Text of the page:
Saturday, September 08, 2007

The Fermi Pardox: Introduction

Before Unstructured Musings, I had a website called The Lair o' Lias. One of the sections of the site was dedicated to the Fermi Paradox. Thanks to the Wayback Machine, from the Internet Archive, I've been able to salvage the content of it. I thought it would be a good idea to post it to the blog. I'm breaking it into sections starting with this, the introduction.

Are we alone in the universe?

This is one of the greatest mysteries of our age. Clearly our intuition suggests that we aren't alone. It's hard to look up at the sky and to contemplate those hundreds of billions of stars in our galaxy alone without thinking that there simply must be intelligent life out there somewhere — probably life that we could communicate with if we only knew where to look and how to listen. Certainly this has been one of the great themes in Science Fiction. Over the last century, ever since H.G. Wells wrote The War of the Worlds, our media has been flooded with speculative stories that reflect our hopes (and fears) for the existence of alien life.Venus

VenusIn 1961 the noted astronomer Dr. Frank Drake came up with an equation, later to be known as the Drake Equation, which set definite parameters on how many extraterrestrial civilizations should exist. The Drake Equation asks several questions:

  • How many stars are there in the galaxy?
  • What fraction of those stars have planets around them?
  • What fraction of those planets are capable of sustaining life?
  • What fraction of those planets actually have life?
  • What fraction of that number have intelligent life?
  • What fraction of intelligent life forms are able and willing to communicate?
  • How long do such intelligent, communicating species live (on the average)?

The beauty of the Drake Equation is that if you plug in numbers to all of its variable, you get a good estimate of how many intelligent, communicative species should exist in the galaxy at any one time. Unfortunately, this is easier said than done. Some variables, such as the number of stars in the galaxy, are easy to come by. Some, such as the number of stars with planets, can be only be approximated from educated guesses. Some, such as the fraction of biospheres that develop intelligence, are the subject of raw speculation. In spite of this, the Drake Equation generated a great deal of hope in those who wanted to believe in the existence of extraterrestrial intelligences for the simple reason that all but the most pessimistic estimates indicated a galaxy that was absolutely teeming with vocal ETIs.

SETI, the Search for Extraterrestrial Intelligence, was founded on the basis of that optimism. If you had asked the attendees at the first SETI conference to guess how long it would take before we discovered a signal, I'm confident that most would have guessed that we would do so within the space of a few years. I'm equally confident that none would have dared suggest that we would never find such evidence. Forty years later, we find ourselves confronted with a lingering silence, punctuated by several false or unconfirmable signals, and a muted sense of optimism. Most people still believe that we will find other intelligences, but there is the deep question of why, if life is as common as we suspect it is, we haven't found it yet.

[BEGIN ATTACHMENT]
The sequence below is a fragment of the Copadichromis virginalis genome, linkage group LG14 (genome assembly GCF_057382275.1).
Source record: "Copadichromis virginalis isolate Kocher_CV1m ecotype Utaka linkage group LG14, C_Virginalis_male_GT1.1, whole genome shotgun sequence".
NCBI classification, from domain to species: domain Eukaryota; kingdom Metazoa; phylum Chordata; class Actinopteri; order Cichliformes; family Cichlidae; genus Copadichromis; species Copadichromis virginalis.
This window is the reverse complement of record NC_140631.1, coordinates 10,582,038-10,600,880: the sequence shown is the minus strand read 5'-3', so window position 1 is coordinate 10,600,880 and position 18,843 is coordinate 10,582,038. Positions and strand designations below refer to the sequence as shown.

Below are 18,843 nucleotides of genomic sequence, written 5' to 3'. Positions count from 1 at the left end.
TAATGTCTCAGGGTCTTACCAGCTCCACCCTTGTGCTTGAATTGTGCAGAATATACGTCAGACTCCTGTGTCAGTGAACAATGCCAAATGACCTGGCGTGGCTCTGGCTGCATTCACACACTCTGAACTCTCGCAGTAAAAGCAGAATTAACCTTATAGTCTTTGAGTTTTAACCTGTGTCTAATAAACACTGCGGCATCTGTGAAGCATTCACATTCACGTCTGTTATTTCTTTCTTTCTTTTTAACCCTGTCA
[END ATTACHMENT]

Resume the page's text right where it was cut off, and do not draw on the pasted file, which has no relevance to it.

Stellar NebulaThe great physicist Enrico Fermi was one of the first people to ask this. Certainly he was the one who put it most succinctly: "Where are they?"

More formally, if intelligent life is as common as the Drake Equation tends to lead us to believe, why isn't its existence so obvious as to be unmistakable? Indeed, why isn't it already here?

This is the Fermi Paradox: If extraterrestrial intelligence is as common as we believe it should be, its presence should be obvious and unmistakable. It isn't. Hence the paradox.

It is a question that bestrides the question of our place in the universe. Where are they? There is a certain temptation to resist asking it, to dismiss it as premature and unworthy of consideration.

And yet… and yet…

Its presence casts a pall over any discussion of alien life. As much as we want to ignore it, as much as it acts as a damper to our enthusiasm, we are compelled to address it. It is a question that many people have contemplated, and it is one that has generated numerous potential answers.


ron smith said...

I seem to recall there was a fairly interesting discusion forum?
Any chance any of that survived?

Andrew Lias said...

I'm sorry to say that most of it is irretrievable. I did manage to salvage this one piece, though:

Heavy Metal and Things That Go Bang in the Night

This is a variant of the First Come, First Serve Hypothesis. The Earth has an iron core that produces a magnetic field that protects life from cosmic radiation. Iron didn't exist in quantity until recently (in the galactic time scale). Hence Earth may be one of the first, if not the first, planet to be able to protect evolving life well enough to permit intelligence to evolve. The main source of deadly radiation in the local cosmos are supernovae, which though rare on the human scale, happen often enough in the cosmic scale to make things very dangerous for those without an adequate magnetic field shielding their planet.

One potential problem with this hypothesis is that there simple is not enough is known about the long term effects of radiation, the amount of protection provided by our magnetic field, and the amount of danger posed by supernovae; however, it is very simple and doesn't require any supposition on the nature of alien biology, behavior or even existence.

Submitted by Ron Smith

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